December is a month when a Japanese party or Bōnenkai (literally “forget the year gathering” in Japanese) are held among
co-workers or friends and sometimes sponsored by a company for their employees. Bōnenkai are held, as the name implies,
in order to wash off the unpleasant memories of the passing year and prepare to welcome the new year with fresh mind.
The tradition started in the 15th century as gatherings to express thanks.
Currently, Bōnenkai are seen as times for letting one’s hair down and having fun without worrying about the boss/employee
formal relationship or the rank and age differences, because the relationship in the workplace in Japan is often fairly strict,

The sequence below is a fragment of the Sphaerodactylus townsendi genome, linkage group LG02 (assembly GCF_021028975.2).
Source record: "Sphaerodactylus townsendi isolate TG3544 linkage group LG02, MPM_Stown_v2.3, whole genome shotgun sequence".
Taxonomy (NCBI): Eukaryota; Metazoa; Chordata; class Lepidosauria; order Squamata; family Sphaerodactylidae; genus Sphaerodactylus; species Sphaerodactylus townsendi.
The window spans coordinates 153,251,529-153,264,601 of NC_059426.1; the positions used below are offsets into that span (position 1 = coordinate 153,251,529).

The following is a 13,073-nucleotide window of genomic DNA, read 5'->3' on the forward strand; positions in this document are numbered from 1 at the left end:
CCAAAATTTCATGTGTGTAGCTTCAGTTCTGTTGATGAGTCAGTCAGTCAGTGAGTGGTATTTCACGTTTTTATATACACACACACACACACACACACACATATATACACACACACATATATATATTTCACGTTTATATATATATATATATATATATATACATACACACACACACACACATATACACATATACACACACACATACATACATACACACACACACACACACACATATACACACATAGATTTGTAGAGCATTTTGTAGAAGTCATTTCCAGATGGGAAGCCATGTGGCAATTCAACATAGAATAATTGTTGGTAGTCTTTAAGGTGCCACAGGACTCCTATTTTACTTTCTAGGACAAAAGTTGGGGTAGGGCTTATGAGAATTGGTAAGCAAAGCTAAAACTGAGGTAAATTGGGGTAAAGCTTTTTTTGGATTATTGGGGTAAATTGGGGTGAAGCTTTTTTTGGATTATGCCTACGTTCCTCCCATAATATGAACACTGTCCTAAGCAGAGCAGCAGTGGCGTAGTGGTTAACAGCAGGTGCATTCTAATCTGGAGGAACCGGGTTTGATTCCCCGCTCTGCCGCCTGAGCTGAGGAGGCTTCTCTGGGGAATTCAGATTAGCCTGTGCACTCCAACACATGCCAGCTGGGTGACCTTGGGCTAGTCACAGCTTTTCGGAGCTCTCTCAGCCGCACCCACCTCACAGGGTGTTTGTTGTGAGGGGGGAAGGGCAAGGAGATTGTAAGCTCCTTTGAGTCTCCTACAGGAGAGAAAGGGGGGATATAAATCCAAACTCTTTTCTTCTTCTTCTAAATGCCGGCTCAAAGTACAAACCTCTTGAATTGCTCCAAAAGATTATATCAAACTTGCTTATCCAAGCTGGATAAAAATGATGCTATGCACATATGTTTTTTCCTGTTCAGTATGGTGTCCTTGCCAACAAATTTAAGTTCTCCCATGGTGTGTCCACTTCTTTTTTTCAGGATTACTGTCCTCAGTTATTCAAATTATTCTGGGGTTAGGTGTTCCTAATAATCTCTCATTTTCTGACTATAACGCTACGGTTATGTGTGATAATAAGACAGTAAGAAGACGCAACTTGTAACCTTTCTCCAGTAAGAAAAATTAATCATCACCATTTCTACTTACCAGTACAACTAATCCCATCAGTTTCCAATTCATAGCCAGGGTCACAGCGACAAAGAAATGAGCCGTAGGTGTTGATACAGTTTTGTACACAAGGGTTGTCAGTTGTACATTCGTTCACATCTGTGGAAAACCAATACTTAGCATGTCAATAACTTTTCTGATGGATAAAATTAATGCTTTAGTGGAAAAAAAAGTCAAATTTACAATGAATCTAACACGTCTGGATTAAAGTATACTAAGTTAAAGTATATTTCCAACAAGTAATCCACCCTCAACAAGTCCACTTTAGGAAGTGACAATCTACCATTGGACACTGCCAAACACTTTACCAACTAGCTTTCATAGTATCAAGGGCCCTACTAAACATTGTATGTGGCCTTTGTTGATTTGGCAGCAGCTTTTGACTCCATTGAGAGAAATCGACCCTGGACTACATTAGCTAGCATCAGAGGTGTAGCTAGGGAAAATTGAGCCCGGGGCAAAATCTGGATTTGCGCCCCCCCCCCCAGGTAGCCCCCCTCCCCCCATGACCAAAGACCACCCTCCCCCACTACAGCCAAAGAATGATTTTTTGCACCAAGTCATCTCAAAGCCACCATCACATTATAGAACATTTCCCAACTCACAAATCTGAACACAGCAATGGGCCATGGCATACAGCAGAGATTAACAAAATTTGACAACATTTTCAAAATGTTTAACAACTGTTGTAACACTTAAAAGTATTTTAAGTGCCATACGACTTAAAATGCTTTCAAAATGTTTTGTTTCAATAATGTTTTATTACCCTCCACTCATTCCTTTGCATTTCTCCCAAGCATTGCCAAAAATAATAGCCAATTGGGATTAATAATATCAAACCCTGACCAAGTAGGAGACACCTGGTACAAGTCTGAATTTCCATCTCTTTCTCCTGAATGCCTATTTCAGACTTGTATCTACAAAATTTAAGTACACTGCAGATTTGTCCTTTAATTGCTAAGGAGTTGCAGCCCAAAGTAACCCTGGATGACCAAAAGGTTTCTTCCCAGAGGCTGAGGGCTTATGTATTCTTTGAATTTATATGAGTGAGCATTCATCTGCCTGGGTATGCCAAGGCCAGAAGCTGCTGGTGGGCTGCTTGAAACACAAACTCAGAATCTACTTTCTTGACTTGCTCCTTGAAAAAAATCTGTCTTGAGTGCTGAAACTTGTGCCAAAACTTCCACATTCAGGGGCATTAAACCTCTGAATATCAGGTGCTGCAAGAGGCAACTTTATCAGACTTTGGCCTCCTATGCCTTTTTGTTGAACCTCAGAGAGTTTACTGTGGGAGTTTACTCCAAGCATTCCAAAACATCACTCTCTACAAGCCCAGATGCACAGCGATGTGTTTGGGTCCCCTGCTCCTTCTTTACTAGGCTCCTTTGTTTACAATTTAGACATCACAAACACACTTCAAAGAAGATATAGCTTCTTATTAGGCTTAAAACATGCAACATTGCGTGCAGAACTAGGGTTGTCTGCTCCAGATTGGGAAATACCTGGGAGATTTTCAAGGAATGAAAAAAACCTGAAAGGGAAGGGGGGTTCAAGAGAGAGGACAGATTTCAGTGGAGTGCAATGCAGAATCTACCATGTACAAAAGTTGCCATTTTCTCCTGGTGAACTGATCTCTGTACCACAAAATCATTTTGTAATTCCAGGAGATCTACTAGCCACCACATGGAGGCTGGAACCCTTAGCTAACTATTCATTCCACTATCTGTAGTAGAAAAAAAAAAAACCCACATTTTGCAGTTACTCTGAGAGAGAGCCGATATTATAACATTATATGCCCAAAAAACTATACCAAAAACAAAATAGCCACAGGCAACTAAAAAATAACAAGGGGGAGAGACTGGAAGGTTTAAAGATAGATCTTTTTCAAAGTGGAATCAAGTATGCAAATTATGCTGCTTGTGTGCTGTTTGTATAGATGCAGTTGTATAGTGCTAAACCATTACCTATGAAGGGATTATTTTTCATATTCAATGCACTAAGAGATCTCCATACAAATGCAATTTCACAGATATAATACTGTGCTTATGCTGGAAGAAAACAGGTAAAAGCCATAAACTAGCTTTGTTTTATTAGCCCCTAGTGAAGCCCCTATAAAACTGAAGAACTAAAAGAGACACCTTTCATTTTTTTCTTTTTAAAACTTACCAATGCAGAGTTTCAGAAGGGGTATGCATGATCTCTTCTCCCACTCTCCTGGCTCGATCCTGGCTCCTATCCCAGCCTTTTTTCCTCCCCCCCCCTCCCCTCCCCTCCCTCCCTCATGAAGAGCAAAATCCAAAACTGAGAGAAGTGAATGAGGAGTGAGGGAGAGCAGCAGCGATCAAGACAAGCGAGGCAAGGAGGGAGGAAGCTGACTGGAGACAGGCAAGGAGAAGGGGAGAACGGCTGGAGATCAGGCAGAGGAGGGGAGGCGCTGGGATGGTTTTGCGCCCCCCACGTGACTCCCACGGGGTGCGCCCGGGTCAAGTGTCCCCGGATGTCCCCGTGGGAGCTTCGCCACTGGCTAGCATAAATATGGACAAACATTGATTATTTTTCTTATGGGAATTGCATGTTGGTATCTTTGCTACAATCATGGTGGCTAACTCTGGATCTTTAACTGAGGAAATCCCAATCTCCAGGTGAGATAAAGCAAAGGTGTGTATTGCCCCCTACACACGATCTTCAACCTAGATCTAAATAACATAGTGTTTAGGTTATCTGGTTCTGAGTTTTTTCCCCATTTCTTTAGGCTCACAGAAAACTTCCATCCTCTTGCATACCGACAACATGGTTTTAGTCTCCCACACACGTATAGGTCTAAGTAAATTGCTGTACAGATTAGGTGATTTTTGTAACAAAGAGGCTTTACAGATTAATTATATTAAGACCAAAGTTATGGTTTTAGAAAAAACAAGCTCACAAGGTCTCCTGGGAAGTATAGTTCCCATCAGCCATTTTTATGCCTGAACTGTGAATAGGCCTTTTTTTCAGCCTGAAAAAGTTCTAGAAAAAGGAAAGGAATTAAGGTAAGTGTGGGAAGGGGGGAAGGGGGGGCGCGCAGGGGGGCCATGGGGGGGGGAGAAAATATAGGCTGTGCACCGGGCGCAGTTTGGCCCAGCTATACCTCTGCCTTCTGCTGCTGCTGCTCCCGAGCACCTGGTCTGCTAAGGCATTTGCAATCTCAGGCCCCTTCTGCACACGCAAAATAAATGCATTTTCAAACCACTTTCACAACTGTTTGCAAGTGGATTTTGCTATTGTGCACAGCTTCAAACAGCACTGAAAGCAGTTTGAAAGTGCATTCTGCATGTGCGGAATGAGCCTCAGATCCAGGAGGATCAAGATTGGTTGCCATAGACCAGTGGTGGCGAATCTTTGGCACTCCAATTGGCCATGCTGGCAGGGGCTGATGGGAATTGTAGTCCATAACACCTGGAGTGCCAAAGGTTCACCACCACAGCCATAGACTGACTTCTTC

as exemplified in humble and honorific forms in Japanese. Office workers are expected to use these words properly according
to the situation in a workplace. In addition, they usually have to put more emphasis on harmony with others rather than
having their own thoughts to have a good relationship at their offices.
You’ll often hear people saying “Let’s do away with all formalities and have a good time tonight”.
You should be wise enough not to take such a suggestion literally.
Do you prefer having lessons at your own place at your own convenience?
NIC can dispatch Japanese teachers.